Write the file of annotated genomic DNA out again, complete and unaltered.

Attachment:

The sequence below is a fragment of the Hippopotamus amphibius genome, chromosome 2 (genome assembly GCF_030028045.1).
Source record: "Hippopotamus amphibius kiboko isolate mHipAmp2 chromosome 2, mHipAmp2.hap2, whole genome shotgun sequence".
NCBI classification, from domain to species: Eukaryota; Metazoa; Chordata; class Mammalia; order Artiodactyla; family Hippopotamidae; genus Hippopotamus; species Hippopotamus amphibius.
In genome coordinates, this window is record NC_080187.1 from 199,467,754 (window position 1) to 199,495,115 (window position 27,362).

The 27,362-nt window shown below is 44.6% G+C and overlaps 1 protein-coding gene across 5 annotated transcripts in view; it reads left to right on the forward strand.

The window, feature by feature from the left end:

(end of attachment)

The sequence below is a fragment of the Hippopotamus amphibius genome, chromosome 2 (genome assembly GCF_030028045.1).
Source record: "Hippopotamus amphibius kiboko isolate mHipAmp2 chromosome 2, mHipAmp2.hap2, whole genome shotgun sequence".
NCBI classification, from domain to species: Eukaryota; Metazoa; Chordata; class Mammalia; order Artiodactyla; family Hippopotamidae; genus Hippopotamus; species Hippopotamus amphibius.
In genome coordinates, this window is record NC_080187.1 from 199,467,754 (window position 1) to 199,495,115 (window position 27,362).

The 27,362-nt window shown below is 44.6% G+C and overlaps 1 protein-coding gene across 5 annotated transcripts in view; it reads left to right on the forward strand.

The window, feature by feature from the left end: